At the complete opposite end of the scale is the Little Caesars Bowl. Detroit in the middle of winter with a 6-6 Purdue team and 7-5 Western Michigan team is not exactly glamorous. If you want an example of why we have too many bowls, this is it. The blandness of the game would be too much for anybody to sit through if there weren't a MAC team involved. The Interim Head Coach Bo... excuse me, the Kraft Fight Hunger Bowl isn't must-watch either.

I feel like a lot of people are overlooking the Outback Bowl this year. Michigan State was thisclose to getting to the Rose Bowl and winning the Big Ten title, but now head out to Florida with so much attention on rival Michigan and newcomer Urban Meyer that everybody has forgotten the Spartans won 10 games this year. Likewise, Georgia ran off 10 straight during the season and are looking to end on a high note after last year's ugly bowl loss. Of the BCS games, I can't wait to see Andrew Luck go against the opportunistic Oklahoma State defense.

Adam JacobiCo-signed on the MSU-Georgia game; I think that's going to be outstanding. One game that completely underwhelms me is Texas-Cal in the Holiday Bowl. I preferred the days of yore, when the Holiday matched up a defense-optional WAC team (usually BYU) against a Big Ten or Big 8/12 team and let the sparks fly. I don't see sparks with Texas or Cal, I see an interminable slog. In fact, the closest thing we've got to an old-fashioned Holiday Bowl is the TicketCity Bowl, which pits pass-crazed Houston and Case Keenum against Penn State's ferocious defense. All year long, fans have groused that Houston wouldn't be able to replicate its aerial assault against a "real" defense, and Ds don't get much realer than Penn State, which has talent up and down the lineup and depth. Of course, with PSU's spotty offense, 20 points might be all the Cougars need to score to secure a win, but even that's not a guarantee. Should be interesting to watch. In terms of fan experiences, Iowa State's Pinstripe Bowl visit to Yankee Stadium to take on Rutgers -- the closest thing to a "home team" possible in NYC -- should be beyond cool. In terms of actual football, it's probably going to be a horror show. Pass.

Chip PattersonThe first attempt at football in new Yankee Stadium was both a dream and nightmare at the same time.  The awkwardly aligned field and another in-state Big East team should make for a unique environment, but the inaugural Pinstripe Bowl will be remembered for the infamous excessive celebration penalty on the final touchdown that likely cost Kansas State a shot at overtime.  Throw two wildly unpredictable teams like Rutgers and Iowa State on the diamond, and who knows what will happen; it might not be that bad.

So in addition to the Kraft Hunger Bowl, I'll pile on with the Independence Bowl as lacking some flavor, because both teams are looking towards the future.  Missouri finished the season with three straight wins to become bowl eligible, but are on their way to the SEC and will be without star running back Henry Josey thanks to a freak knee injury.  Everett Withers will be coaching North Carolina for this one game, but with Larry Fedora already hired as the next head coach there leaves very little inspiration for the Tar Heels' staff to make this a game to build on for the future.  I could be wrong, but the Tar Heels did not show a ton of fight down the stretch, losing four of their final six games.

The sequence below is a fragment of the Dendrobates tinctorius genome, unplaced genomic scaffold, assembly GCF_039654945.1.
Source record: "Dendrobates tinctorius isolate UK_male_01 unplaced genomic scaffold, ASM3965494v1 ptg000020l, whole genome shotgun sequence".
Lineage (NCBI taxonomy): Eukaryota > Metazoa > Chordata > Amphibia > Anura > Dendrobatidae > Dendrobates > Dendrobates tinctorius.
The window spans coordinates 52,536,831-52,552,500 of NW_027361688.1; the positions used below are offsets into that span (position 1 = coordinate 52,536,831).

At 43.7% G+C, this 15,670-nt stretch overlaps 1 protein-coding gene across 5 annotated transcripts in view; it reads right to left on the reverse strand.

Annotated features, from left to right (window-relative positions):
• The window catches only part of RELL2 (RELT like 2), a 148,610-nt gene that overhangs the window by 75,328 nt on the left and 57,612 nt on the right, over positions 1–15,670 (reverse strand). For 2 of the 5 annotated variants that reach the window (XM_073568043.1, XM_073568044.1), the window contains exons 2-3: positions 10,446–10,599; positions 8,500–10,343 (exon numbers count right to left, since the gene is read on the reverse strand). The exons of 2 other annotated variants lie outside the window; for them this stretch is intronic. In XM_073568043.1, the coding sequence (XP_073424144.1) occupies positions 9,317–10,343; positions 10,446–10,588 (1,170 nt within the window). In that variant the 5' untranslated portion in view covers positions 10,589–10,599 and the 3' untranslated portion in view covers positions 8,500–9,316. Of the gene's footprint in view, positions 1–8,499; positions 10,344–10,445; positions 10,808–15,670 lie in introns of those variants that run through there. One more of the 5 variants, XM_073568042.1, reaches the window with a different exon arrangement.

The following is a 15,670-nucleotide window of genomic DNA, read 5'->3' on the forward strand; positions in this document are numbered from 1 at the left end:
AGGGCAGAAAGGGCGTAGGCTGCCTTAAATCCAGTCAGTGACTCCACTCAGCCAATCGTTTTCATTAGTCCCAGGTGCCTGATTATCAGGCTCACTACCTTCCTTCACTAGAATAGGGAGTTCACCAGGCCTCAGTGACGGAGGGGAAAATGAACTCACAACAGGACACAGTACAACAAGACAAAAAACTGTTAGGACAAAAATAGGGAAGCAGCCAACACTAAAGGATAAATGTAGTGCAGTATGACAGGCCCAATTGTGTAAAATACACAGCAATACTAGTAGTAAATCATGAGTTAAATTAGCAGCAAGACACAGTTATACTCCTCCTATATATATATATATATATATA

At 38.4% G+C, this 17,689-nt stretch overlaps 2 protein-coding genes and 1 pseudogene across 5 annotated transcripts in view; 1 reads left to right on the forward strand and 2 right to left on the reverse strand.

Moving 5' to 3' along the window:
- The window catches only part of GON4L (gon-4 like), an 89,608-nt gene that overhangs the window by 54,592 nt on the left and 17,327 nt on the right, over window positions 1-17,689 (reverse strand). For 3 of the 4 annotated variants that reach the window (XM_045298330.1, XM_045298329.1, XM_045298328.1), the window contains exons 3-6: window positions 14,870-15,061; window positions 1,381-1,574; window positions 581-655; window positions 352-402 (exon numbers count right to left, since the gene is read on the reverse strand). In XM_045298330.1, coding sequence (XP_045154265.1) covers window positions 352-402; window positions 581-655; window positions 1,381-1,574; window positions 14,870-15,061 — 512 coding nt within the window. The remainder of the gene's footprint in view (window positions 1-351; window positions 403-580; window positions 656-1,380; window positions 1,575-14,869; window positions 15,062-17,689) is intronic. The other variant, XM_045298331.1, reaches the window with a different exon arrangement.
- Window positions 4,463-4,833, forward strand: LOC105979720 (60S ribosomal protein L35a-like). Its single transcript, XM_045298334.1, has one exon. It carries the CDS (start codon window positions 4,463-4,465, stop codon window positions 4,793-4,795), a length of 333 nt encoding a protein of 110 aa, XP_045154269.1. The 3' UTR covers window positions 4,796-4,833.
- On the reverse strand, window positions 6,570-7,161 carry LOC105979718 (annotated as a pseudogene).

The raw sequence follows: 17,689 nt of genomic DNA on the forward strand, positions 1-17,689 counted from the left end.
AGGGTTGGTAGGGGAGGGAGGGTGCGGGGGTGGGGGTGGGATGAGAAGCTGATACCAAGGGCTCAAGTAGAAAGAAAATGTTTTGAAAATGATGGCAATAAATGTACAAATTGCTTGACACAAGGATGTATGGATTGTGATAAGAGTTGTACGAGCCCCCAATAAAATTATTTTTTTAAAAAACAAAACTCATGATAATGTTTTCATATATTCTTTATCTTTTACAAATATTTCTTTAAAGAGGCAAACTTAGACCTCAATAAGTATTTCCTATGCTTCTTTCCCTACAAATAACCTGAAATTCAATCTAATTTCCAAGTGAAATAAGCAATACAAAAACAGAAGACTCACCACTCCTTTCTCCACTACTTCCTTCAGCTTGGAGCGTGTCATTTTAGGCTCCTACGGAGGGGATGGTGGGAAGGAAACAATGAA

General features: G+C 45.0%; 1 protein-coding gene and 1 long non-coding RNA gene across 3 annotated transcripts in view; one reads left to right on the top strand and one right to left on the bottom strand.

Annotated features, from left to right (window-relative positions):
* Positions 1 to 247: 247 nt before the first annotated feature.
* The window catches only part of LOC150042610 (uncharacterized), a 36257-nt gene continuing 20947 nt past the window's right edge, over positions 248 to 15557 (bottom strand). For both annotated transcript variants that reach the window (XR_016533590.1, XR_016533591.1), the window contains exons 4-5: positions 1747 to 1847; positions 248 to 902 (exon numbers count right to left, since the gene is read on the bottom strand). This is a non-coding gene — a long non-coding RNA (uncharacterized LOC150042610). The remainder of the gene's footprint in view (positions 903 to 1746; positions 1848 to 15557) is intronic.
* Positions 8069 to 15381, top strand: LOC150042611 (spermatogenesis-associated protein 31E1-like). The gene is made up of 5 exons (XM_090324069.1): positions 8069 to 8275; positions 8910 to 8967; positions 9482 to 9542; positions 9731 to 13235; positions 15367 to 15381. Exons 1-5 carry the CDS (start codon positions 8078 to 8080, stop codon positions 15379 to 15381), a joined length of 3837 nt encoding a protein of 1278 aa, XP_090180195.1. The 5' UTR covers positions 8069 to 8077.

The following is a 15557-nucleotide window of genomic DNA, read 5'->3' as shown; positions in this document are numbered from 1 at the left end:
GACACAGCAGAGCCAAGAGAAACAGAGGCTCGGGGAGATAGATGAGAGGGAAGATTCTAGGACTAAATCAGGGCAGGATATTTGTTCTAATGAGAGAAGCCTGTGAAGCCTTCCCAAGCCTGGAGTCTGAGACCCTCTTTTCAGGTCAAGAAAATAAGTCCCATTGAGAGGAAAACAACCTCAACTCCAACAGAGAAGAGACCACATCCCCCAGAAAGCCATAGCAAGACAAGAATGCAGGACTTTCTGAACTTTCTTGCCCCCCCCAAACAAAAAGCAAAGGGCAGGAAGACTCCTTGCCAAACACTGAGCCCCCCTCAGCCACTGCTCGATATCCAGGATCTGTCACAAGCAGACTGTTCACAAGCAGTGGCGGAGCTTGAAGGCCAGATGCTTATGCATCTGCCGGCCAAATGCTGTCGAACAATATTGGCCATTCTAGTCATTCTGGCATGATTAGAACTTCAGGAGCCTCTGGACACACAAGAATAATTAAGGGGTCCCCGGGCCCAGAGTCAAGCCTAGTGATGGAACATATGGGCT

On the positive side, I'm looking forward to seeing Dabo Swinney and Dana Holgorsen making their first BCS bowl appearances as head coaches, and the showdown of high-octane styles should make for some fireworks in South Beach. The Rose and Cotton Bowls both seem like very intriguing on-field matchups, and I'm setting two DVR's to catch Luck and Weeden dueling in the desert. But I would rather watch the entire Big East regular season on loop for 2 days straight than watch Pittsburgh and SMU in the BBVA Compass Bowl.  Pitt blatantly tried to get out of the bowl and June Jones is fresh off an embarrassing flirtation with Arizona State. No thank you, BBVA Compass. I'll put my money elsewhere. 

Jerry HinnenIt's not surprising that precious few college football fans outside of Tuscaloosa and Baton Rouge seem all that pumped for a rematch of a touchdown-free 9-6 slugfest that (save for the Bryant-Denny atmosphere) played more like a lower-rung NFL game -- in its inferior second half, anyway -- than a battle between two of the best SEC teams of the past decade. If I'd had a vote, I'd have cast it for Oklahoma State, too. 

But I'm still more excited for Tide-Tigers II than any other game on the bowl slate, because this LSU team is maybe the most compelling, fascinating college football team I can remember watching. They produce fewer yards per-game than 74 other teams in the FBS (including such non-must-see attacks as UCLA's and Virginia's), but they still make for riveting viewing because of the anything-can-happen-at-anytime nature of their games. There's Tyrann Mathieu's game-swinging plays, the terror of Mingo and Montgomery off the edge, Jordan Jefferson's capacity to win or lose any game near-singlehandedly, the phenomenon that is Brad Wing and -- oh yeah -- the mad in-game tactics of Les Freaking Miles. And now this bizarre bayou witch's brew of a team takes on its deadliest rival, again, with the opportunity to become not just national champions but -- given their domination of the SEC, nonconference gauntlet, and potential twin victories over Nick Saban's best Alabama team -- one of the game's greatest champions of the past 25 years. Whether it's the "right" title game matchup or not won't make it any less historic, or thrilling.